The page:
Stock and Wasted Food

One of the more interesting panels at Edible Institute this year, was all about recent non-fiction food books. Three authors, Barry Estabrook, Terry McMillan and Jonathan Bloom were all there to talk about their experiences.

Estabrook, who wrote Tomatoland and maintains the blog Politics of the Plate mostly asked questions of McMillan and Bloom, but did put in a few words of his own.

McMillan wrote The American Way of Eating and does not appear to maintain a blog. ETA, 3 April 2012: It turns out she does, but the way I looked for it didn’t turn it up. Anyway, she blogs here.

Bloom wrote Wasted Food and maintains a blog of the same name.

I’ve read Tomatoland, and it was fascinating and educational. Angelique and I will be running an online book club of the other two soon. Right now we’ve decided to wander into fiction, as our last few books have been non-fiction food books. (Or non-fiction-type. I’m not sure how a book that’s somehow a cookbook with significant amounts of memoir thrown in is classified.)

Wasted Food is, frankly, my current interest right now. I’m really looking forward to reading it, because I expect to learn a great deal. I learned a great deal from Tomatoland and expect to from The American Way of Eating as well, but Wasted Food makes me think it will give me something to really put my hands in. Not just things I can buy, or not buy, or letters and emails I can write, but actual actions I can take in my home.

I’m hopeful, I must admit, that there will be at least a few tips that are new to me on how to waste less food at home. That’s what I’m really looking forward to.

I’m also curious to see how he defines “food waste”. Sometimes, it’s obvious, right? That bag of spinach you (I) bought awhile back that got shoved to the back of the fridge until it turned into a bag of black slime, for example.

But what about bones?

When I buy a whole chicken, I keep all the bones and trimmings in a plastic container in the freezer until I have enough to make chicken stock. If I buy chicken parts (which is incredibly rare these days), I also keep any fat, skin or gristly stuff as well. I also keep carrot peels, onion tops and bottoms, celery bits and potato peels to add to it. It makes a delicious stock.

However, I only recently did this with pork bones, and am about to do so the first time with beef bones1. I never thought about bones from larger animals being “stock worthy”. These days, I do2.

So. Where do bones and carrot and onion peels fit into the equation? Carrot peels, I can kind of see being called “waste”, as the peel is perfectly edible AND palatable. Papery onion peels, less so. Bones? Bones have, all my life, basically been trash. Once they’re cooked, we couldn’t even give them to the dogs. And, frankly, given it’s pretty hard to eat bones (usually – I have had bone marrow, and loved it), I’m pretty comfortable with them going straight from the cutting board or the plate to the trash. Even if I no longer throw them away myself.

This is one of the burning questions I have about Bloom’s book. Are bones that are not made into stock or soup waste, or are they acceptably inedible as to be “trash”? Is there a grey area?

Anyway, this is all on my mind because I’m making a boatload of chicken stock tonight. It’s probably the largest number of carcasses I’ve ever put in a stockpot. I think I have four or five chickens worth of bones in there. Unusually, no veggie matter. I’m going to start veggie stock soon, and decided to keep the normal onion & carrot bits for that.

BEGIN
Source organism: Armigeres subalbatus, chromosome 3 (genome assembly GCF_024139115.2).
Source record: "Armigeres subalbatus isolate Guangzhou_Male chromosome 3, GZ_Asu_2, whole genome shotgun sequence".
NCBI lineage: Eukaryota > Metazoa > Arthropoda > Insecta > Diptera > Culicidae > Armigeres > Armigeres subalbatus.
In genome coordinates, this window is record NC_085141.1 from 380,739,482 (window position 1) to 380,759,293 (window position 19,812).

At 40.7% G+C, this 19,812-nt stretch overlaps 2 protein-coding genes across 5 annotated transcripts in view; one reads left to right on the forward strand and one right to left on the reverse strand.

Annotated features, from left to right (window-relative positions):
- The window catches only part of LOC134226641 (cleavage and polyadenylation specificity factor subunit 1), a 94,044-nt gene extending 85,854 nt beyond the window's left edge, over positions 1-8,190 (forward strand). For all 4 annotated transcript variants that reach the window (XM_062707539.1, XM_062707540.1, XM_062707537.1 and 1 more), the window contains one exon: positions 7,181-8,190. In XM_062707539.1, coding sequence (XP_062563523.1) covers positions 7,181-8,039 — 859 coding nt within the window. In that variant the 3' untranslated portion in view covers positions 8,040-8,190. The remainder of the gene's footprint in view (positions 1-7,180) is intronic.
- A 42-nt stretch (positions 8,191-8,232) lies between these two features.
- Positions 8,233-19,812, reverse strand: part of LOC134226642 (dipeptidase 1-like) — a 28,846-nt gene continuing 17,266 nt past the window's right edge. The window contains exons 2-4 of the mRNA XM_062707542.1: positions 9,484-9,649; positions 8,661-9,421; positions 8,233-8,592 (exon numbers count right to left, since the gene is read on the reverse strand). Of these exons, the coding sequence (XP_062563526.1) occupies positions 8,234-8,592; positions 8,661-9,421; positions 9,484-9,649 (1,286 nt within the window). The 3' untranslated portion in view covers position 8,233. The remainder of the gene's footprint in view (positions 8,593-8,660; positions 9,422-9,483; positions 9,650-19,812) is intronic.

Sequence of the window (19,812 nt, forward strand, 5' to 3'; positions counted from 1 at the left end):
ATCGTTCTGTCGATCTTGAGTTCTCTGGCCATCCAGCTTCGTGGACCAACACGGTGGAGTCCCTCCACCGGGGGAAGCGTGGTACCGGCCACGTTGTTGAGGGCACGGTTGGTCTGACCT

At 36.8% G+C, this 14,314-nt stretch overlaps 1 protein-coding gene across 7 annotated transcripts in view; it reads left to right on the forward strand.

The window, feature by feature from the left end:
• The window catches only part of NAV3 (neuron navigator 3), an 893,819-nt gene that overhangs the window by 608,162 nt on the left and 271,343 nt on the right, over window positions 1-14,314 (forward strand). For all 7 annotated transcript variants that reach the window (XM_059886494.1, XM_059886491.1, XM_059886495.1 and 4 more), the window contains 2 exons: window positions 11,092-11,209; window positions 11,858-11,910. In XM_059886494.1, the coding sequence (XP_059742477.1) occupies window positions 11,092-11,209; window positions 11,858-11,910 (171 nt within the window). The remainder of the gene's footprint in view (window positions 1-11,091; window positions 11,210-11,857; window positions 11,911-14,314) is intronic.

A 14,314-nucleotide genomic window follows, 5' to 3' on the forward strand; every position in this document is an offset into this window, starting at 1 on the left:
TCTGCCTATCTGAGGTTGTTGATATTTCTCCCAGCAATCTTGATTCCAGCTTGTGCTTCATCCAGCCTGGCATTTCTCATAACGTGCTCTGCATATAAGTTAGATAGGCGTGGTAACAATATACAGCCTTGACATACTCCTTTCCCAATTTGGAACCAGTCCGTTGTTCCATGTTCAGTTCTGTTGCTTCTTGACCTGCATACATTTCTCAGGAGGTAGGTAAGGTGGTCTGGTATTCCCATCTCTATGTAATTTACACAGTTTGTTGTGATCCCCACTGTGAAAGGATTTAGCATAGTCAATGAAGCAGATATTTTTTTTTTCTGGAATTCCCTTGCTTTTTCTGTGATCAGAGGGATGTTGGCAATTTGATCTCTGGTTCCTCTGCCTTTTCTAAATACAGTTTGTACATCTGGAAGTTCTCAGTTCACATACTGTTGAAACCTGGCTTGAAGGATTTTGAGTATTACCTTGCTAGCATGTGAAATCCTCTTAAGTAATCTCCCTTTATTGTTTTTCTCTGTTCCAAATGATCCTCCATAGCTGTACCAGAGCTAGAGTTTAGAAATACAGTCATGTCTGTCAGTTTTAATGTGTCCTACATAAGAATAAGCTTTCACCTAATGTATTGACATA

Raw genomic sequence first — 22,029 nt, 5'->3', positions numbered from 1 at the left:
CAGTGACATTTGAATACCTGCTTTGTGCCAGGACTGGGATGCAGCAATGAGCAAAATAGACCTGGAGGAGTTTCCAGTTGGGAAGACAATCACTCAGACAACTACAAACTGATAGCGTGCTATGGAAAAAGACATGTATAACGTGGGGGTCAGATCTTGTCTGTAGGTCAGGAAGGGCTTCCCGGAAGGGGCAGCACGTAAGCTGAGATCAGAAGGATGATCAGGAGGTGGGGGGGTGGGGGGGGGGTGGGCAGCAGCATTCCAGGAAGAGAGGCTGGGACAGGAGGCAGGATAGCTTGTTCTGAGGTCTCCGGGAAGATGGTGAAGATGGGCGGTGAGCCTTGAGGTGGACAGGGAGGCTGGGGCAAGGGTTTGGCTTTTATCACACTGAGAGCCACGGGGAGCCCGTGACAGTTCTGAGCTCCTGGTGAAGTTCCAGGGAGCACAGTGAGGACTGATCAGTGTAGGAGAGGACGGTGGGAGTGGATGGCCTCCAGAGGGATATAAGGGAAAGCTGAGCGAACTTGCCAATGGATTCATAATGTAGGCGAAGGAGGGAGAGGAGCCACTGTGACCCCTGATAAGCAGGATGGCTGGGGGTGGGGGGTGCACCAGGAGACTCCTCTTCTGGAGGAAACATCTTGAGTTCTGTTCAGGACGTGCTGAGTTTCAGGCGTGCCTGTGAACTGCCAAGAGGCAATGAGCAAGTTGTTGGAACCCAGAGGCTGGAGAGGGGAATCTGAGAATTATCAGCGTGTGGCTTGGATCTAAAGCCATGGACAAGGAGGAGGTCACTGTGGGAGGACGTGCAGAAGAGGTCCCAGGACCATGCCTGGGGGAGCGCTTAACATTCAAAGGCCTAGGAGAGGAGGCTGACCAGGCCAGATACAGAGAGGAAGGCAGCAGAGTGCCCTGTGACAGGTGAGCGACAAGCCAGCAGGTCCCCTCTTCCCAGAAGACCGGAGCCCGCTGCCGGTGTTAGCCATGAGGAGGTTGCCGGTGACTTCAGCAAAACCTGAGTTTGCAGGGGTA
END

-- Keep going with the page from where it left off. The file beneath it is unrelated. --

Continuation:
I hope your house smells as good as mine does right now, and I would really love to hear your thoughts on bones and other food waste grey areas in the comments.


1 Which totally reminds me, I should get the beef neck bones out of the freezer to thaw to make stock tomorrow. I know I’m “supposed” to roast them first, but I’m not going to. I rarely roast bones before making stock.

2 And let me tell you, it’s made me seem weird to people, because it’s prompted me to take home bones from restaurant meals. You’ve never seen a server look quite so perplexed as when you’ve asked them for a box to take home the “trash” of your meal. Okay. Okay. I guess by the definition of “weird” as “not within the norm”, it hasn’t just made me seem weird.

2 thoughts on “Stock and Wasted Food

  1. First, I am sometimes guilty of the bag of spinach slime. Most things are still usable when they go squishy – stock or soup for veggies, smoothies for fruit – but I haven’t yet found a way to rescue greens that are on the way out. My closest save was when I stuffed a spinach bag in the freezer just before it went bad, and I used it in a spinach pesto shortly afterwards, but I’ve lost more lettuce and spinach than I’m happy to admit.

    As to bones? Meh. I figure it’s good if you CAN use them, but you’re not going to food hell if you decide to throw them out once the meat’s gone. I commend you for making stock before tossing them, because it’s a good way to wring a little more out of the product before it hits the trash, but you have to draw a line somewhere and I’m personally happy drawing it after the meat’s gone. Otherwise where does the line go? After stock? Or should you be grinding the bones down to make bone meal for your garden?

    • Bonemeal, eh?

      I won’t lie. I’ve been thinking about Bokashi Composting, ever since I read a Chicago Tribune article about three families in the area that generate nearly zero waste. At least one family does compost the bones they have via bokashi methods.

      Not, to be clear, that I’ve been considering doing it myself. I’ve not yet figured out any composting, much less stuff that’s likely to be super stinky. Just I’ve been wondering about it and how those families deal with it.

      http://en.wikipedia.org/wiki/Bokashi_composting#Bokashi_composting

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